you did a fantastic job on this weeks discussion. I enjoyed reading your post. The five questions you selected cover various topics to get a strong health history for the transexual patient specifically. According to Vermeir et al. (2018), when providing care to a trans patient, the healthcare provider should remain open and respectful and ask sensitive questions. In one of your questions, you openly ask how the patient’s transition has been for them and ask them to describe the lows and the highs. I believe that by asking about challenges and triumphs, let the patient know you are interested in their transition and open to discussing it with them. This openness and level of care allow you to obtain information and develop a therapeutic relationship with the patient. You also ask the patient to describe their mood. Trans patients often suffer severe stress, anxiety, and depression (Shires et al., 2018). You have worded your question to ask the patient what they are feeling instead of asking a specific question such as do you feel depressed? This way of communicating the question allows the patient to express themselves fully and ensures that all areas of mental well-being do not go unaddressed.



Shires, D. A., Stroumsa, D., Jaffee, K. D., & Woodford, M. (2018). Primary care providers’ willingness to continue gender-affirming hormone therapy for transgender patients. Family Practice35(5), 576–581. https://doi.org/10.1093/fampra/cmx119Links to an external site.

Vermeir, E., Jackson, L. A., & Marshall, E. G. (2018). Improving Healthcare Providers’ Interactions with Trans Patients: Recommendations to Promote Cultural Competence. Healthcare Policy14(1), 11–18. https://doi.org/10.12927/hcpol.2018.25552Links to an external site.



Initial Post

Diversity and Health Assessments

Description of Case Scenario and cultural and socioeconomic factors associated with this patient.

In the given scenario, the patient is a 33-year-old unmarried Caucasian male, who transitioned from his natal female sex to male, presenting to the office to establish as a new patient. He smokes 2 packs of cigarettes per day for the last 10 years, smokes 3-6 marijuana joints every weekend, suffers from depression, is unemployed, and is HIV positive, but virally suppressed. He takes Biktarvy once a day and injection testosterone 100mg weekly. No past medical history and family history of any diseases. He lives with his family and thinks that he would be a burden to his family.

In this scenario, the patient is seeking establishment of care. The factors that can be affected are his race/ ethnicity, transition from female to male, unemployment and staying with family, smoking and drug use, history of HIV, and depression episodes. In any case, in the first visit, a thorough history collection and detailed physical examination is important. It includes identification, chief complaint, history of present illness, past medical history, family history, social history, review of systems, physical examination, lab data, problem list from most severe to least severe, assessments, differential diagnoses, and a treatment plan. (Sullivan, 2019). The information should be asked of patients or their caretakers and should never be gathered by observation alone. It should be collected upon patient registration to ensure that appropriate fields are completed when patient begins treatment. Questions about race and ethnicity, English language proficiency, language preferences are needed for effective communication. Patient’s concerns should be addressed when the information is being obtained. (Ulmer et al.)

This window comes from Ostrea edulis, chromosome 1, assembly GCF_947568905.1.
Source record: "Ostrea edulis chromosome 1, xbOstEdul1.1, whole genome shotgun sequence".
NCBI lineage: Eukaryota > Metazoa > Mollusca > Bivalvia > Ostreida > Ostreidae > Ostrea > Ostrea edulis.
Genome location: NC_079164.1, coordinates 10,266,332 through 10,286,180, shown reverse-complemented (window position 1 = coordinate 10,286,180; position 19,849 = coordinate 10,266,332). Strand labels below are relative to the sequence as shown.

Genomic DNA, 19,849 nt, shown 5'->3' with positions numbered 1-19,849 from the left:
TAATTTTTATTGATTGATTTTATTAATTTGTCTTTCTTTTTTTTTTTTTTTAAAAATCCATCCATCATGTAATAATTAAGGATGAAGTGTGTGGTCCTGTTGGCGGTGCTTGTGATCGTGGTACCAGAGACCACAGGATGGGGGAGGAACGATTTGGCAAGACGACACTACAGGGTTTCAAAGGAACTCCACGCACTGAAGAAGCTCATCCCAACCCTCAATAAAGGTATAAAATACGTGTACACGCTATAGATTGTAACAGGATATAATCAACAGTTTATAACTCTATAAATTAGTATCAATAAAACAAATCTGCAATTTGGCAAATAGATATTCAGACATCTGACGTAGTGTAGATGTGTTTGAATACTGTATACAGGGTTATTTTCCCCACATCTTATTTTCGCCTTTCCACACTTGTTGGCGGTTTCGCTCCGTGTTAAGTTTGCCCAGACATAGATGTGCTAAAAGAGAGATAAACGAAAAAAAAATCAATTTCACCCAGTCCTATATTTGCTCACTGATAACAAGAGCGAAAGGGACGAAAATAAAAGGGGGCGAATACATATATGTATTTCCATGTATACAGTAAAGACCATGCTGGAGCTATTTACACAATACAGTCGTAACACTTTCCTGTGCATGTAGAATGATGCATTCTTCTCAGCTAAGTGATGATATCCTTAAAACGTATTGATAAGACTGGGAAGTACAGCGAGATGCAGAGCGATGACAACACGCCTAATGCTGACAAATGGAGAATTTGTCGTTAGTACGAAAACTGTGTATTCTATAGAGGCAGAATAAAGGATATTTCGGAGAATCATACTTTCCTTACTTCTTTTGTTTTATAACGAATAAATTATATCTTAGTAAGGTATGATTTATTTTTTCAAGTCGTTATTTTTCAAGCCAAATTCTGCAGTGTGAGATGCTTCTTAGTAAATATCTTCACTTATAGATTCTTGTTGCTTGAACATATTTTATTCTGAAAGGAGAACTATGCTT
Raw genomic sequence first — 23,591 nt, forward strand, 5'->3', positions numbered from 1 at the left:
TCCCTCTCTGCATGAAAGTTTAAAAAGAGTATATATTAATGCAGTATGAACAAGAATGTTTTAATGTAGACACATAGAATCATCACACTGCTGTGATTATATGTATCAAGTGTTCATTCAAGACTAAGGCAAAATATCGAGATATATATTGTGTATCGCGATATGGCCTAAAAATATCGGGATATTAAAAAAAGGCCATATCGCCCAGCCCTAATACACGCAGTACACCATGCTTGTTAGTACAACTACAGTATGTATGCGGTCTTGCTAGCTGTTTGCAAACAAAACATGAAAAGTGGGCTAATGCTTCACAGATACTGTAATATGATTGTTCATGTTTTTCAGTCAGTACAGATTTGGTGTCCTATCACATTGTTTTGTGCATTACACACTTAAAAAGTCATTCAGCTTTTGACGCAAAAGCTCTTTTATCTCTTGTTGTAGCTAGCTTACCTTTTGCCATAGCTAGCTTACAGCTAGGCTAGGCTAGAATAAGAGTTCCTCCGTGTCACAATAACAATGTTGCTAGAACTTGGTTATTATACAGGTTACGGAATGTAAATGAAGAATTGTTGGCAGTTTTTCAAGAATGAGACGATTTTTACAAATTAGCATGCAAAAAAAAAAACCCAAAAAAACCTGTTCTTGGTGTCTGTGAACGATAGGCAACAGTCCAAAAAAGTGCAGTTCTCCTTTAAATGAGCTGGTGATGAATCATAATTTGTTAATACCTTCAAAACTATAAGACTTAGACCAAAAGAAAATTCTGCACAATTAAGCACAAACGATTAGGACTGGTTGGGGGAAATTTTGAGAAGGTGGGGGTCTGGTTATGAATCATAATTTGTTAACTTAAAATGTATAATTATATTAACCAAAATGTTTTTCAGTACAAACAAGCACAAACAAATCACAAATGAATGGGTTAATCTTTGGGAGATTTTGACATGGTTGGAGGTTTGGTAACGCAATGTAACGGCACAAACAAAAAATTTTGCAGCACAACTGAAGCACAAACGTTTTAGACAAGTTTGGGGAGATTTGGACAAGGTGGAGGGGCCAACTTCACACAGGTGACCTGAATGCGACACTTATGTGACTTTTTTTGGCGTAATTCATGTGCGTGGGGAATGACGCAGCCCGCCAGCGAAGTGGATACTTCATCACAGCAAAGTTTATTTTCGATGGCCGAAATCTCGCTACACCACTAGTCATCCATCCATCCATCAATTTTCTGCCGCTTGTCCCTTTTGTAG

The issues need to be sensitive when interacting with the patient.

Age, gender, race, ethnicity, cultural attitudes, regional difference, and socioeconomic status influence the way patients seek medical care and the way health care providers collect history from. For example, the black and Latino patients are less likely to receive treatment for depression. (Ball et al.) Caucasians are less likely to believe that mental health professionals can help individuals with schizophrenia, and depression. (Anglin et al). This may be due to the inequalities in the quality of care received, socioeconomic status, psychosocial explanations of cultural mistrust and stigma. (Anglin et al.). Here, the patient has depression, so care should be taken when collecting history about depression. Particular attention should also be given to patients who self-identify as being lesbian, gay, transgender or bisexual. (Ball et al.) In this case, the patient transitioned from female to male. So, special responsibilities include providing a welcoming and safe environment, gathering a history with sensitivity and compassion, and performing a physical examination using ‘gender-affirming’ approach. Also, the provider should identify the other health topics that the patient may be sensitive to such as HIV, and unemployment in this case, any restrictions to exposure of body parts, and discussion of sexual health, and the attitude towards mental illness. (Ball et al.). The provider should keep in mind that compliance with complicated therapies such as those for HIV, can be differed in various ethnicity, but can be better with education.